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Mike Baumann got a new role, and the results were somewhat improved

The big right-handed reliever wasn’t All-Star material, exactly, but he was one of the Orioles’ most frequently used and reliable arms.

Tampa Bay Rays v Baltimore Orioles
Fist pump. Mike Baumann wasn’t bad in 2023.
Photo by Scott Taetsch/Getty Images

As we get further and further away from 2018, the last draft run by Dan Duquette & Co. (they took Grayson Rodriguez in the first round), it’s becoming possible to give a more complete verdict on what the old Orioles regime did well and did badly.

It was the single biggest knock on the Duquette-era Orioles: they couldn’t draft or develop pitching talent. The ledger includes first-rounders Dylan Bundy, Kevin Gausman, Hunter Harvey, and Cody Sedlock.

Now flash back to 2019, when the Orioles Top 30 prospects list featured these pitchers: DL Hall (#3), Rodriguez (#5), Keegan Akin (#6), Zac Lowther (#8), Dean Kremer (#9), Blaine Knight (#10), Brenan Hanifee (#11), Harvey (#12), Dillon Tate (#18), Luis Ortiz (#19), Zach Pop (#20), Cody Carroll (#21), Branden Kline (#22), Mike Baumann (#27), Alex Wells (#28) and Drew Rom (#29).

It’s hard to look at that list and claim that the haters were wrong. Sixteen pitching prospects in the Top 30 in 2019, and just five pitched a game or more for the Baltimore Orioles in 2023. Of those five, three—Rodriguez, Hall and Kremer—had success. One—Keegan Akin—was injured-slash-bad. And one—Baumann—well, that’s what we’re here to talk about.

Drafted in 2017, “Big Mike” Baumann was the Orioles’ second straight third-round pick out of Jacksonville, following Austin Hays the year before. The Atlantic Sun pitcher of the year in 2014, the 6’4” right hander came with a nice pedigree and a four-pitch starter’s mix.

That said, there were doubts about how well all four would play at the major-league level. Baumann’s MLB Pipeline profile gave him a 60 (out of 80) for his fastball, a 55 for his “above average” slider, a 45 for a “fringy” curveball, and a 50 for a changeup that needed work. Baumann could be starter material, they predicted, “if he can make strides with his command and changeup”; if not, his fastball-slider combo could play in the bullpen.

Here we are, four years later, and Pipeline’s predictions about Baumann have mostly proven accurate. Command remains an issue for the righty, with 4.6 walks per game in ‘23, and the changeup still isn’t a pitch he trusts (he throws it just 2.4% of the time). Command and the changeup were thought to define his ceiling as a starter, and lo and behold, in March of this year, just before spring training, the Orioles announced they were moving Baumann to relief. About the only thing Pipeline didn’t get right: Baumann still throws the curveball (about 25% of the time) and it’s a great pitch for him (33% whiff rate).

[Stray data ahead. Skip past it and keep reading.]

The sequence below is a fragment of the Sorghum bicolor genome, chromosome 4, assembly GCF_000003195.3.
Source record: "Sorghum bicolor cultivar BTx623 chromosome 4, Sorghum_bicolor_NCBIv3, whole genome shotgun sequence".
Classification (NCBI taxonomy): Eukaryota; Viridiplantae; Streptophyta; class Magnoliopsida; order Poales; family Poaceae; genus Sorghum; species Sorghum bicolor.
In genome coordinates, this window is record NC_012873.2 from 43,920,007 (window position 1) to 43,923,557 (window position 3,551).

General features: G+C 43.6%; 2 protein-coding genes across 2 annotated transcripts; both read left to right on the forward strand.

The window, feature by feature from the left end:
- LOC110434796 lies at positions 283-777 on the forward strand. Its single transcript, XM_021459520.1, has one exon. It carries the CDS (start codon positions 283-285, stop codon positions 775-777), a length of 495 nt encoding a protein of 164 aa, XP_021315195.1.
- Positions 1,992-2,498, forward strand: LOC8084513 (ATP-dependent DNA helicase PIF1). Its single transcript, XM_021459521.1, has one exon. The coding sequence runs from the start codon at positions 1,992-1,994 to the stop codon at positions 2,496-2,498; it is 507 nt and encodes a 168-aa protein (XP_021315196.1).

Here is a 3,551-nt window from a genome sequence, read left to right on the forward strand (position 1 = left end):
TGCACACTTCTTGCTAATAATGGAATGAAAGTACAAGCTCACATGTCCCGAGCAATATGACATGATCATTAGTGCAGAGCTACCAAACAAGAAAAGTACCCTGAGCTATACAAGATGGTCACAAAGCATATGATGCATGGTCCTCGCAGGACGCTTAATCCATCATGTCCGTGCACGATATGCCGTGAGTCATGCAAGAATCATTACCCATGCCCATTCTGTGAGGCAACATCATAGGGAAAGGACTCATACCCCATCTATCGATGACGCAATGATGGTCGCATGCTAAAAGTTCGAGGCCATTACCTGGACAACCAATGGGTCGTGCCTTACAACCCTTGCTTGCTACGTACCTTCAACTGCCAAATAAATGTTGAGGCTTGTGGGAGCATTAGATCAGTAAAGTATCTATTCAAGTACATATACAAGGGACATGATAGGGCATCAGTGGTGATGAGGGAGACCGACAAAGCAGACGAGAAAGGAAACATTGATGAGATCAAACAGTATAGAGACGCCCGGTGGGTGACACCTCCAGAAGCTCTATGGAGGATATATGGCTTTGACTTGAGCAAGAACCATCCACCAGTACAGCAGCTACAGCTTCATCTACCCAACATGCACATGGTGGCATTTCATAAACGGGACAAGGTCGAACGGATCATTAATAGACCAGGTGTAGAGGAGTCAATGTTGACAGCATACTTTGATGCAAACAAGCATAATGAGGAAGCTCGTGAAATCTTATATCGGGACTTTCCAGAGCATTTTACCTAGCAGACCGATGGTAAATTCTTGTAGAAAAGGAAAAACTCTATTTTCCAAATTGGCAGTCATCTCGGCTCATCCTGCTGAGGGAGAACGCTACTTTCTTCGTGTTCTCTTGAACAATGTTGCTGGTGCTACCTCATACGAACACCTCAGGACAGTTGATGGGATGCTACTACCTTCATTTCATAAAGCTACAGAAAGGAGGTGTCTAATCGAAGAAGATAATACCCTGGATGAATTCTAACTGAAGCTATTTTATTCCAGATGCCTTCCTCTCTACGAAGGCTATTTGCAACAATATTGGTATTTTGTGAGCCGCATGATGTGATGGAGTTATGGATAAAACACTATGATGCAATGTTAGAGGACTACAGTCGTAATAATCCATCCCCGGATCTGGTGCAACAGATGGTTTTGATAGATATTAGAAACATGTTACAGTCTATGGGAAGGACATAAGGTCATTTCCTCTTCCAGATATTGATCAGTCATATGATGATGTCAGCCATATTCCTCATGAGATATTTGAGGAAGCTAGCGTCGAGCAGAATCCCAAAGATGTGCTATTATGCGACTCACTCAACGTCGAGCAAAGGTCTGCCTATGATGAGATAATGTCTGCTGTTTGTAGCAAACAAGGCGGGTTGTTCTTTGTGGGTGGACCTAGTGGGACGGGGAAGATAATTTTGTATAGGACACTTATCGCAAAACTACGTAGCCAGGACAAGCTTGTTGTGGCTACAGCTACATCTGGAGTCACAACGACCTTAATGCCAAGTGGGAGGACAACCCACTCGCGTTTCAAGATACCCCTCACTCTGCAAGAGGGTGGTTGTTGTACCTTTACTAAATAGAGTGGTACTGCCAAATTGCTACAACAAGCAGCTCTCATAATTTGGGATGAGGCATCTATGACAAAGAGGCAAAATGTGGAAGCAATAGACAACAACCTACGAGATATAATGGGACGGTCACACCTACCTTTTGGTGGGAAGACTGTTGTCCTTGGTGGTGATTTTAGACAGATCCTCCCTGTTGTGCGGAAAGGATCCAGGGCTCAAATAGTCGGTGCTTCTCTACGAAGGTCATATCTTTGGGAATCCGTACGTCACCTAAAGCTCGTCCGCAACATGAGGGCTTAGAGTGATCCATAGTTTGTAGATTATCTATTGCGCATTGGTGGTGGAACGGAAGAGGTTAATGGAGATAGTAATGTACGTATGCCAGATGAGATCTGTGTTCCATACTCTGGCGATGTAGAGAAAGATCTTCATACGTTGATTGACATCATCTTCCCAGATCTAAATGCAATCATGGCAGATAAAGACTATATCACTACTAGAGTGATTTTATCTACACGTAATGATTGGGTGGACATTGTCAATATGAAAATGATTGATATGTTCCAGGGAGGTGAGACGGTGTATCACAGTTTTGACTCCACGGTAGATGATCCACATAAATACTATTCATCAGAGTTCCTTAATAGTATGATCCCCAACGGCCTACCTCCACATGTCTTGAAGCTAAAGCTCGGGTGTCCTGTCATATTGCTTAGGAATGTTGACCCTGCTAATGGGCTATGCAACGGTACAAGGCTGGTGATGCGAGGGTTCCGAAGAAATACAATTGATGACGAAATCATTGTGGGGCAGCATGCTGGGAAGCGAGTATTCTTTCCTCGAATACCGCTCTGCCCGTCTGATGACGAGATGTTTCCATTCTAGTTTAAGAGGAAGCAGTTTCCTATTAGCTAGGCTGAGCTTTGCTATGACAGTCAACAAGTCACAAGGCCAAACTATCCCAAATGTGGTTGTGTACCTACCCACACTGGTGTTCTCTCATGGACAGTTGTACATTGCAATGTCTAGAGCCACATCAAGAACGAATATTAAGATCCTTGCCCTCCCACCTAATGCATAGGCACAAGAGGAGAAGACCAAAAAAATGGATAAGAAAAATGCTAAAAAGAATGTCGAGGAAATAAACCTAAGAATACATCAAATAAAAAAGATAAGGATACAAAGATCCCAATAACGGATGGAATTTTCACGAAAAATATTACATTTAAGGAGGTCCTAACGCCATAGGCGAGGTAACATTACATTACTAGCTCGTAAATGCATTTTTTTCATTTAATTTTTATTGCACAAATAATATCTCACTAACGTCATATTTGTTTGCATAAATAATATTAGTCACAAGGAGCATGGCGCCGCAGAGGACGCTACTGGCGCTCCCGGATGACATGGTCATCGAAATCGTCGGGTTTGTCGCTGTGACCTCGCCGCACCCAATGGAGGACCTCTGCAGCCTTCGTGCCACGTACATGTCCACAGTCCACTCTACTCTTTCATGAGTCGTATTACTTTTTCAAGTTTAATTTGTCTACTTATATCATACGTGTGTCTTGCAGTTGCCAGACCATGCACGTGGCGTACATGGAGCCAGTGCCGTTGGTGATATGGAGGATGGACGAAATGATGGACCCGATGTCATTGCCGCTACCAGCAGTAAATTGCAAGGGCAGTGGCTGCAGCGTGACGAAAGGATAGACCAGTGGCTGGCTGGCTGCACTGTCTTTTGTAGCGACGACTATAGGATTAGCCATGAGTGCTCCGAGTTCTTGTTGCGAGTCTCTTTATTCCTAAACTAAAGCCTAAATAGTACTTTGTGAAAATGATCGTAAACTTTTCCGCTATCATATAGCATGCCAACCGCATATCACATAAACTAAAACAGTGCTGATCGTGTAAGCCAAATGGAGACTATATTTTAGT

By all appearances, the move was a successful one for both sides. Before this year, Baumann had appeared in a grand total of 17 games for the Orioles (four starts) in two seasons and had a 5.89 ERA and a 1.602 WHIP in that time. His 4.55 FIP gave reason for hope, but a 5.7 SO/9 rate and a .311 opponent average less so.

This year, almost all of those numbers were better. Baumann appeared in 60 games, more than any Orioles pitcher besides Danny Coulombe, Cionel Pérez and Yennier Cano. He “vultured” 10 wins with just one loss. His 3.76 ERA was his best since he posted a 3.44 mark in 18 games between Norfolk and Bowie in 2021. His WHIP was 1.314, he struck out 8.5 hitters per game, and opposing batters hit .221 against him. All three of his main pitches—fastball, curveball, slider—saw their whiff rates go up. The only area Big Mike got worse: walks. He throws hard. Sometimes he walks people.

Will he be on the 2024 Orioles?

You might have noticed that none of Baumann’s totals are stunning. They’re just … fine.

But Baumann still has upside. He has a nice fastball that plays well because of his height, and he’s throwing it about a mile faster than he did as a starter (the pitch averaged 96.4 mph in 2023). His curveball is trending up in terms of whiffs and expected hard contact. And his strikeouts went up by about four batters a game, too.

Plus he’s costing the Orioles next to nothing, in MLB terms. He made $722,000 on a one-year deal last year and isn’t arbitration eligible until 2026.

Are there better relief pitchers out there? Yes, there are. But even “fine” players have a place on good teams. In WAR (a rough measure, but it gives some idea), the following Orioles pitchers gave the team more value than Big Mike: Kyle Bradish, Félix Bautista, Yennier Cano, Tyler Wells, Dean Kremer, Danny Coulombe, Grayson Rodriguez, Kyle Gibson and John Means. Twenty-one were worse.

If that’s the cutoff, I’ll bring him back. Relief pitchers don’t grow on trees, after all.

2023 player reviews: Ryan McKenna, Jacob Webb, Austin Voth/Keegan Akin, Adam Frazier, Jack Flaherty, Shintaro Fujinami, Aaron Hicks, Bryan Baker, Jorge Mateo, Kyle Gibson, John Means, DL Hall, Jordan Westburg, James McCann, Ryan O’Hearn

Tomorrow: Ramón Urías